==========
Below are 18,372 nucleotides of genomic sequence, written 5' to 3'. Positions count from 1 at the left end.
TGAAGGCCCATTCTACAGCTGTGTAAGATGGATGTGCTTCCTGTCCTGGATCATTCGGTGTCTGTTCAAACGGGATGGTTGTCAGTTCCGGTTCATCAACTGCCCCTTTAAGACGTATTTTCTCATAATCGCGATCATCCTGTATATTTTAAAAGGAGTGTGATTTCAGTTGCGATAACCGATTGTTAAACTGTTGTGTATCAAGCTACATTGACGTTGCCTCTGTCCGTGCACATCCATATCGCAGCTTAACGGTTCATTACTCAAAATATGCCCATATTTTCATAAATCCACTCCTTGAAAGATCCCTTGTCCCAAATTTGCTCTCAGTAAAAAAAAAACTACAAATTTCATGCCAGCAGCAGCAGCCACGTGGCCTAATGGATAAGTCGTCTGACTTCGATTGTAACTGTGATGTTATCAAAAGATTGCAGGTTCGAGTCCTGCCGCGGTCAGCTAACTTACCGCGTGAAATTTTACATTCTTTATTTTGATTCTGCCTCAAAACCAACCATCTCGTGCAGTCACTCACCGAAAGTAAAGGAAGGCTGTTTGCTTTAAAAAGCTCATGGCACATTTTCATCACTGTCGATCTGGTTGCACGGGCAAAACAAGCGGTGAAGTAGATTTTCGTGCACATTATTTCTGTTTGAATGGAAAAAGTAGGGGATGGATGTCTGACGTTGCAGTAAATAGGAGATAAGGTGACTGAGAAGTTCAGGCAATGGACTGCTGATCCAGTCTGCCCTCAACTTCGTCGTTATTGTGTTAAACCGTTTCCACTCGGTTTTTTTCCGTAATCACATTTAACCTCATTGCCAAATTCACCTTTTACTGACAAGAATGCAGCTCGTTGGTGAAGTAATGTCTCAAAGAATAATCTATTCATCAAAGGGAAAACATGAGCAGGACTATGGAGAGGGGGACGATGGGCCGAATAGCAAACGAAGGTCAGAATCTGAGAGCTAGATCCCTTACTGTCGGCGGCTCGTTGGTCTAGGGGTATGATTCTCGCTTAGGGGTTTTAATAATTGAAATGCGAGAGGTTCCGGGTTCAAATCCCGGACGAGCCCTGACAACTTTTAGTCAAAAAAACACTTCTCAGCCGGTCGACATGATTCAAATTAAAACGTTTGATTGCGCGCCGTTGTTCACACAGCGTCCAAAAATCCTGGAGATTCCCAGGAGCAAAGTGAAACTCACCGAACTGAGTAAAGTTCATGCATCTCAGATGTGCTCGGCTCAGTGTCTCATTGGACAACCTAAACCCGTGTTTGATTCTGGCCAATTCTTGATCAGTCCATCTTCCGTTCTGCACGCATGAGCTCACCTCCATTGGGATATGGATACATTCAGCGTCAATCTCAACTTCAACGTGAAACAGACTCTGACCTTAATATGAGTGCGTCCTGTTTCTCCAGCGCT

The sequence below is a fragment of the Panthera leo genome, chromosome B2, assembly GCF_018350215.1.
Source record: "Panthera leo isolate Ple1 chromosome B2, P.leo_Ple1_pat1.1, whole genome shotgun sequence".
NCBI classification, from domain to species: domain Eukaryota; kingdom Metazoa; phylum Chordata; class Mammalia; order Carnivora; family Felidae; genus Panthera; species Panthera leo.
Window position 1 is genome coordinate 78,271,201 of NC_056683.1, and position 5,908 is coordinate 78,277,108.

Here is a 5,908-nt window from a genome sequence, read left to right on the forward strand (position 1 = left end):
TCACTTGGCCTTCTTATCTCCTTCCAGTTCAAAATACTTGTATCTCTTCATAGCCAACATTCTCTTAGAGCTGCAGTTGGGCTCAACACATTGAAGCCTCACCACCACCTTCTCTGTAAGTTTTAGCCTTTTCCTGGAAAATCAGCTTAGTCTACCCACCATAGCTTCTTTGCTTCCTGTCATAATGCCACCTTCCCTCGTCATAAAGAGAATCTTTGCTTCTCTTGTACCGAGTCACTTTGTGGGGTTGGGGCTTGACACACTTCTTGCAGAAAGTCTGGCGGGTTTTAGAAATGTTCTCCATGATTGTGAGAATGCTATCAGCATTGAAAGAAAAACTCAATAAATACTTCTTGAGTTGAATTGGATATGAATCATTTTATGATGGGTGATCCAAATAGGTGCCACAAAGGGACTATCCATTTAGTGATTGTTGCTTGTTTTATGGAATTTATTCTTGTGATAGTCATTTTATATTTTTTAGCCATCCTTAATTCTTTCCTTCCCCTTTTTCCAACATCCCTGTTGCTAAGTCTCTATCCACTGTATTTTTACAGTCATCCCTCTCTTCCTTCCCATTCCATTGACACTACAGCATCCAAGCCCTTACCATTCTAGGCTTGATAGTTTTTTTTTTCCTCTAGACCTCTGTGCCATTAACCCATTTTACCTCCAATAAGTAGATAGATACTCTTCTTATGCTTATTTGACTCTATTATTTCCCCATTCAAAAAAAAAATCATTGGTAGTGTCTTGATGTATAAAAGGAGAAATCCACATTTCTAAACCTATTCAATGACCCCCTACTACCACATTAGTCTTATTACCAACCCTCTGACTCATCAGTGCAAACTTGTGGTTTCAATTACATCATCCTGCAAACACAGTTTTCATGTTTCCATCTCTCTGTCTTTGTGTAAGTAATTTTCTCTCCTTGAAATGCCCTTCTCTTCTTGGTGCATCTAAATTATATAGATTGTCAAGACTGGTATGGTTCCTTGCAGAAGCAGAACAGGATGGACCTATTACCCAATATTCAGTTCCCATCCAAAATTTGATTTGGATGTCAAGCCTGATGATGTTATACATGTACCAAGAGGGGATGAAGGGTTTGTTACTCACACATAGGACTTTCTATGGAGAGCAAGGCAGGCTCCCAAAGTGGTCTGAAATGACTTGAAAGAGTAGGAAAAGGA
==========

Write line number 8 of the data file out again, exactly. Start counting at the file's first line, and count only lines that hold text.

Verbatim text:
TCACTTGGCCTTCTTATCTCCTTCCAGTTCAAAATACTTGTATCTCTTCATAGCCAACATTCTCTTAGAGCTGCAGTTGGGCTCAACACATTGAAGCCTCACCACCACCTTCTCTGTAAGTTTTAGCCTTTTCCTGGAAAATCAGCTTAGTCTACCCACCATAGCTTCTTTGCTTCCTGTCATAATGCCACCTTCCCTCGTCATAAAGAGAATCTTTGCTTCTCTTGTACCGAGTCACTTTGTGGGGTTGGGGCTTGACACACTTCTTGCAGAAAGTCTGGCGGGTTTTAGAAATGTTCTCCATGATTGTGAGAATGCTATCAGCATTGAAAGAAAAACTCAATAAATACTTCTTGAGTTGAATTGGATATGAATCATTTTATGATGGGTGATCCAAATAGGTGCCACAAAGGGACTATCCATTTAGTGATTGTTGCTTGTTTTATGGAATTTATTCTTGTGATAGTCATTTTATATTTTTTAGCCATCCTTAATTCTTTCCTTCCCCTTTTTCCAACATCCCTGTTGCTAAGTCTCTATCCACTGTATTTTTACAGTCATCCCTCTCTTCCTTCCCATTCCATTGACACTACAGCATCCAAGCCCTTACCATTCTAGGCTTGATAGTTTTTTTTTTCCTCTAGACCTCTGTGCCATTAACCCATTTTACCTCCAATAAGTAGATAGATACTCTTCTTATGCTTATTTGACTCTATTATTTCCCCATTCAAAAAAAAAATCATTGGTAGTGTCTTGATGTATAAAAGGAGAAATCCACATTTCTAAACCTATTCAATGACCCCCTACTACCACATTAGTCTTATTACCAACCCTCTGACTCATCAGTGCAAACTTGTGGTTTCAATTACATCATCCTGCAAACACAGTTTTCATGTTTCCATCTCTCTGTCTTTGTGTAAGTAATTTTCTCTCCTTGAAATGCCCTTCTCTTCTTGGTGCATCTAAATTATATAGATTGTCAAGACTGGTATGGTTCCTTGCAGAAGCAGAACAGGATGGACCTATTACCCAATATTCAGTTCCCATCCAAAATTTGATTTGGATGTCAAGCCTGATGATGTTATACATGTACCAAGAGGGGATGAAGGGTTTGTTACTCACACATAGGACTTTCTATGGAGAGCAAGGCAGGCTCCCAAAGTGGTCTGAAATGACTTGAAAGAGTAGGAAAAGGA